Triumph for new order
South African elections
As expected, the African National Congress won an overwhelming majority in last week’s South African elections, just failing to reach the two-thirds figure necessary to be able to change the country’s constitution.
Nevertheless, from the point of view of international capital it was a highly satisfactory result. Despite the burgeoning crime rate, mass unemployment, homelessness and poverty, the transition from apartheid to stable bourgeois democracy has been remarkably successful. Within a few short years the revolutionary situation which gripped South Africa for over a decade has been completely defused and capitalism is enjoying a situation it dared not hope for at the start of the peace process. There is a government totally committed to profitability, as witnessed by its adoption of the Thatcherite ‘growth, employment and redistribution programme’ soon after its first victory in 1994; yet despite this its vote increased amongst the working class and dispossessed.
Of course most of the ANC’s support came from the black majority, but it has also gained ground amongst a small section of liberal whites. Both the Johannesburg Star and the Mail and Guardian backed Mandela’s party - now under the leadership of Thabo Mbeki. The United Democratic Party of ex-ANC dissident Bantu Holomisa and former National Party minister Roelf Meyer was supported as a rival, cross-race opposition alliance by the Financial Mail, but the UDM, founded in 1997 in the hope that it could eventually replace the discredited NP, gained only three percent of the vote.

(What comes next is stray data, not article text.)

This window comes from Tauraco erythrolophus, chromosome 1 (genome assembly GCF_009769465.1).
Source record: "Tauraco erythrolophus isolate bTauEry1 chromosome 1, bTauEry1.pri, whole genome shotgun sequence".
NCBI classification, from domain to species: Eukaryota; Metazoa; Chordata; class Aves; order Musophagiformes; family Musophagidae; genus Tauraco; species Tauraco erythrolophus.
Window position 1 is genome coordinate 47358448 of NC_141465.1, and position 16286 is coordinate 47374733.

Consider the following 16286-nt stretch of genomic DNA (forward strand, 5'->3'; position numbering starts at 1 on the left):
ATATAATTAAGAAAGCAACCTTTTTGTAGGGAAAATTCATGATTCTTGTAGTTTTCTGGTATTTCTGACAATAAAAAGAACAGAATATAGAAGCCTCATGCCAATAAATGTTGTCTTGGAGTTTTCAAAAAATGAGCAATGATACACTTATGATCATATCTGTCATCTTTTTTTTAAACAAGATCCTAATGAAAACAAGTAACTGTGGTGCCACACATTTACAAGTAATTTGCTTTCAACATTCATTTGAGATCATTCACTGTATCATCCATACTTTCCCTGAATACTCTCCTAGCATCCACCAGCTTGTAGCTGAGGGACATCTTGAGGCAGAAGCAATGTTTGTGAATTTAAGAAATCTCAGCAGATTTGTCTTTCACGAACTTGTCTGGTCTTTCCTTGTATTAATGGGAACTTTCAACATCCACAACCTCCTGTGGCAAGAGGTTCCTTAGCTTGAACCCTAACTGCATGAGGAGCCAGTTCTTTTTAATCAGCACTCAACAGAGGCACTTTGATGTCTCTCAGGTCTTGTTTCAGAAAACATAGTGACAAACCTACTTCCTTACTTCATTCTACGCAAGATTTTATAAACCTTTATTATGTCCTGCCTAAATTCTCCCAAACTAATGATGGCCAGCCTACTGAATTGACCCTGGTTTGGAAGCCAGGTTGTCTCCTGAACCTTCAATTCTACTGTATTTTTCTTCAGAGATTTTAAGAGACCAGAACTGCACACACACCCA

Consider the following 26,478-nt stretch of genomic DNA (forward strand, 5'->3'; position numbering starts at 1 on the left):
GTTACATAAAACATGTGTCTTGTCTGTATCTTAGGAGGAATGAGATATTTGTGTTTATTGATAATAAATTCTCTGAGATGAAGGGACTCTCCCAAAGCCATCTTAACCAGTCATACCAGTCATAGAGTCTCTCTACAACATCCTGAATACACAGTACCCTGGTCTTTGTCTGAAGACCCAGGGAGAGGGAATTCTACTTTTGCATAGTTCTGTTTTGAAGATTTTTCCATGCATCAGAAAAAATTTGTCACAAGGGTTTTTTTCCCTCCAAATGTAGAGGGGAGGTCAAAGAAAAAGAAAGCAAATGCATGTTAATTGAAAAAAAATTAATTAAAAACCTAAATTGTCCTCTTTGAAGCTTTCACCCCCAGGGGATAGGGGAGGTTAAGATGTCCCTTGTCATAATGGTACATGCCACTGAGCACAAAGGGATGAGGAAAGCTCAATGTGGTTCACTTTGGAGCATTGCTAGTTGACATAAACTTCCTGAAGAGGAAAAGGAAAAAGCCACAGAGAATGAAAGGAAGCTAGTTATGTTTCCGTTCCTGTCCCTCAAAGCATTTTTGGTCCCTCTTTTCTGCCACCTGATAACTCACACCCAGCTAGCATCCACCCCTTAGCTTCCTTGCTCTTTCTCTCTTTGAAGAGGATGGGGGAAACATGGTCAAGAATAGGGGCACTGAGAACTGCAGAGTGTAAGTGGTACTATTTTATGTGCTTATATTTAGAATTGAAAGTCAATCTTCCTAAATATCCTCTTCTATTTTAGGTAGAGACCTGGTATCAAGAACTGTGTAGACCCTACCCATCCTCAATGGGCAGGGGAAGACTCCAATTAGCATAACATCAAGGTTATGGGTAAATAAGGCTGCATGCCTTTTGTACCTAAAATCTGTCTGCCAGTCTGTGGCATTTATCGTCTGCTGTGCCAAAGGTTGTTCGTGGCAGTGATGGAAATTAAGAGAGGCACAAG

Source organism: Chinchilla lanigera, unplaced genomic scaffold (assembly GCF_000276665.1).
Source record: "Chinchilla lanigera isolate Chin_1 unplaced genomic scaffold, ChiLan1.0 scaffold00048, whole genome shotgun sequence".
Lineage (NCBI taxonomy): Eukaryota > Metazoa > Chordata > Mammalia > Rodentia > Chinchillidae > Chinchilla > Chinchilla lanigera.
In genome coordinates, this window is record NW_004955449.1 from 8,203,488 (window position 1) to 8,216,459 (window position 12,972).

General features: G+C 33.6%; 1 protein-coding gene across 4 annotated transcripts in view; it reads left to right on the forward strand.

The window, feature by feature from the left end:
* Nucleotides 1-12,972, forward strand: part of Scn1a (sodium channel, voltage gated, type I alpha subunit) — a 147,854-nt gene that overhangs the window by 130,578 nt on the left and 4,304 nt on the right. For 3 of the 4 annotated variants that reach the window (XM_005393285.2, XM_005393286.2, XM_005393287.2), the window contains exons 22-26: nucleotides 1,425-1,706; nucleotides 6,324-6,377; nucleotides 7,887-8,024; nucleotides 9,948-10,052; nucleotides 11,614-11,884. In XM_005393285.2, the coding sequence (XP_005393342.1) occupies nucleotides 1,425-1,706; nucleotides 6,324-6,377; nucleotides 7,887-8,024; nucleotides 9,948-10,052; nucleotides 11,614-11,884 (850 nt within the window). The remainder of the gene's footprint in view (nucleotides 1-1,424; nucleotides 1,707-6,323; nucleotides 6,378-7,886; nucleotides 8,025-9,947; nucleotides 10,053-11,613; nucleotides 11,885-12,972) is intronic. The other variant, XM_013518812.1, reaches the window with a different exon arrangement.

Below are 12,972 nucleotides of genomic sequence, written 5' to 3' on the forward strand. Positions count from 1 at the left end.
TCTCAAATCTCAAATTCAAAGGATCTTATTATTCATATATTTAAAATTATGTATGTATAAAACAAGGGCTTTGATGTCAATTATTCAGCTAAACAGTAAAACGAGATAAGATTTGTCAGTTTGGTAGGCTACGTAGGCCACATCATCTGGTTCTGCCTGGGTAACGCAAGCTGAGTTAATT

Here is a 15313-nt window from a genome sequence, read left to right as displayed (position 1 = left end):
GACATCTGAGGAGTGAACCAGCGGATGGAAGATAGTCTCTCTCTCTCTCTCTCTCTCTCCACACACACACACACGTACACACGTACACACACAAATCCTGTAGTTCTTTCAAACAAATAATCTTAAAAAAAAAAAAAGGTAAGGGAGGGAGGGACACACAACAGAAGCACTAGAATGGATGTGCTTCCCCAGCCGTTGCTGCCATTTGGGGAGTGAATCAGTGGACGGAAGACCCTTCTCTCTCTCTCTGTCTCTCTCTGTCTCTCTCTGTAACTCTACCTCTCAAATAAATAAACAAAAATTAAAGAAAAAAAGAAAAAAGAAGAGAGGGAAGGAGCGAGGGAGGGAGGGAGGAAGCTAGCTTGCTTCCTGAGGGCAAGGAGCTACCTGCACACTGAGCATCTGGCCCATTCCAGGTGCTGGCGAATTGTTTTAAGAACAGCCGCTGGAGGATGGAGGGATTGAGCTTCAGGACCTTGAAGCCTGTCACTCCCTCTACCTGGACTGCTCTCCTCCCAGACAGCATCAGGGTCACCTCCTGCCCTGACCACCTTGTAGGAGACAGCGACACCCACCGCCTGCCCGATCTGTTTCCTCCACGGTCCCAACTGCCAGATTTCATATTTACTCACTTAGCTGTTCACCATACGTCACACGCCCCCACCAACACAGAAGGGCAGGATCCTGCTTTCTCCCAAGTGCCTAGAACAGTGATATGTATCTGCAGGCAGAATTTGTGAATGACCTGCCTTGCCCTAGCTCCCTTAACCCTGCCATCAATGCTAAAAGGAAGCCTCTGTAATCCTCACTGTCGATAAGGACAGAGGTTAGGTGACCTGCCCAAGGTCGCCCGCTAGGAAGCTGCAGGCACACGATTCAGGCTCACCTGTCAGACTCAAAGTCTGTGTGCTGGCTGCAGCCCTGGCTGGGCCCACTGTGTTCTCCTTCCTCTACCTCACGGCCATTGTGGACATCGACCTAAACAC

With the failure of the UDM the main opposition still comes from two parties which receive the vast majority of their votes from the white population, the NP (now with the suffix ‘New’) and the Democratic Party. The New National Party has made great efforts to distance itself from its apartheid past and adopt a multiracial face, but that could not prevent a huge swing of white voters to the ‘safer’ DP - the voice of conscience of white liberalism during the apartheid era. Paradoxically however, while the NNP was moving left, the DP was swinging in the opposite direction. In condemning affirmative action as a new form of apartheid, it was laying down a marker in order to win over disgruntled whites who like to see themselves as an oppressed minority. The DP won almost 10%, while NNP support slumped to around seven percent.
This shift in white support cost the NNP its control of the provincial government in the Western Cape, where the ANC is now the largest party. The NNP still managed 34% in the province, thanks to the continuing support from the large ‘coloured’ (mixed race) and Indian population, most of whom see the ANC as an organisation for the promotion of blacks at their expense.
The ANC is now the largest party in KwaZulu-Natal, the only other province where it does not control the administration. It gained from the Zulu-based Inkatha Freedom Party, having assiduously wooed IFP leader Mangosuthu Buthelezi, and all but ended the political/tribal violence that had previously left KZN the most volatile and unstable part of South Africa.